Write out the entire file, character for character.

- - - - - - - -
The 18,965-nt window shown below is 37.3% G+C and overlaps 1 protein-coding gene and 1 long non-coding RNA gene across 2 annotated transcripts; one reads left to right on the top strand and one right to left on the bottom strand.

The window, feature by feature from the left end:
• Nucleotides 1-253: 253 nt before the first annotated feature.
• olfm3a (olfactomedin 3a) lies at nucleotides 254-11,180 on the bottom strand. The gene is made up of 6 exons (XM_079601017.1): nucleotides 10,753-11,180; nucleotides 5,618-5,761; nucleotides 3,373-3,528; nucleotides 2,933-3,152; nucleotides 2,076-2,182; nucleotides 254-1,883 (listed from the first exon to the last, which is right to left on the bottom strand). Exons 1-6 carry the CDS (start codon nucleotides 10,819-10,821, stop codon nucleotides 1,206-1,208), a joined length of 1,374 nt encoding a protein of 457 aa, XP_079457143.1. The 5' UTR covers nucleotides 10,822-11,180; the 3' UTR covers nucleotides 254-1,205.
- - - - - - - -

The 18,965-nt window shown below is 37.3% G+C and overlaps 1 protein-coding gene and 1 long non-coding RNA gene across 2 annotated transcripts; one reads left to right on the top strand and one right to left on the bottom strand.

The window, feature by feature from the left end:
• Nucleotides 1-253: 253 nt before the first annotated feature.
• olfm3a (olfactomedin 3a) lies at nucleotides 254-11,180 on the bottom strand. The gene is made up of 6 exons (XM_079601017.1): nucleotides 10,753-11,180; nucleotides 5,618-5,761; nucleotides 3,373-3,528; nucleotides 2,933-3,152; nucleotides 2,076-2,182; nucleotides 254-1,883 (listed from the first exon to the last, which is right to left on the bottom strand). Exons 1-6 carry the CDS (start codon nucleotides 10,819-10,821, stop codon nucleotides 1,206-1,208), a joined length of 1,374 nt encoding a protein of 457 aa, XP_079457143.1. The 5' UTR covers nucleotides 10,822-11,180; the 3' UTR covers nucleotides 254-1,205.